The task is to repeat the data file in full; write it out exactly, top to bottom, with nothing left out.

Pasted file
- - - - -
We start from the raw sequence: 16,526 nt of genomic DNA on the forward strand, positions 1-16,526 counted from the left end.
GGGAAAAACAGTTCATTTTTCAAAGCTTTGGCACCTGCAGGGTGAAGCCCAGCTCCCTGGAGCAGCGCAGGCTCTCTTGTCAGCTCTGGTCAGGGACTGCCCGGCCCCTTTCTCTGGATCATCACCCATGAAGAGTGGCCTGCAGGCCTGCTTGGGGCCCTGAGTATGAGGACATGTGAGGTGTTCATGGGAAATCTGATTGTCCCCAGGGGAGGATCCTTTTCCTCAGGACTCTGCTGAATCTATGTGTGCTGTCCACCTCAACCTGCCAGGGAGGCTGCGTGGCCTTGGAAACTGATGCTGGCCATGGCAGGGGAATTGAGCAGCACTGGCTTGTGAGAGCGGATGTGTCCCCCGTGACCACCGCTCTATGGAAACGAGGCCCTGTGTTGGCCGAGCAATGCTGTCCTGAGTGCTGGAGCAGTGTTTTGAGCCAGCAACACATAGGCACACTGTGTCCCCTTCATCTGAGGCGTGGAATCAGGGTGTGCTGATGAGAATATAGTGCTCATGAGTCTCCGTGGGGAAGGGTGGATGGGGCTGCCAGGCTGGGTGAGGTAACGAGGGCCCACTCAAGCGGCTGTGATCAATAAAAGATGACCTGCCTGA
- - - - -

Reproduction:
We start from the raw sequence: 16,526 nt of genomic DNA on the forward strand, positions 1-16,526 counted from the left end.
GGGAAAAACAGTTCATTTTTCAAAGCTTTGGCACCTGCAGGGTGAAGCCCAGCTCCCTGGAGCAGCGCAGGCTCTCTTGTCAGCTCTGGTCAGGGACTGCCCGGCCCCTTTCTCTGGATCATCACCCATGAAGAGTGGCCTGCAGGCCTGCTTGGGGCCCTGAGTATGAGGACATGTGAGGTGTTCATGGGAAATCTGATTGTCCCCAGGGGAGGATCCTTTTCCTCAGGACTCTGCTGAATCTATGTGTGCTGTCCACCTCAACCTGCCAGGGAGGCTGCGTGGCCTTGGAAACTGATGCTGGCCATGGCAGGGGAATTGAGCAGCACTGGCTTGTGAGAGCGGATGTGTCCCCCGTGACCACCGCTCTATGGAAACGAGGCCCTGTGTTGGCCGAGCAATGCTGTCCTGAGTGCTGGAGCAGTGTTTTGAGCCAGCAACACATAGGCACACTGTGTCCCCTTCATCTGAGGCGTGGAATCAGGGTGTGCTGATGAGAATATAGTGCTCATGAGTCTCCGTGGGGAAGGGTGGATGGGGCTGCCAGGCTGGGTGAGGTAACGAGGGCCCACTCAAGCGGCTGTGATCAATAAAAGATGACCTGCCTGA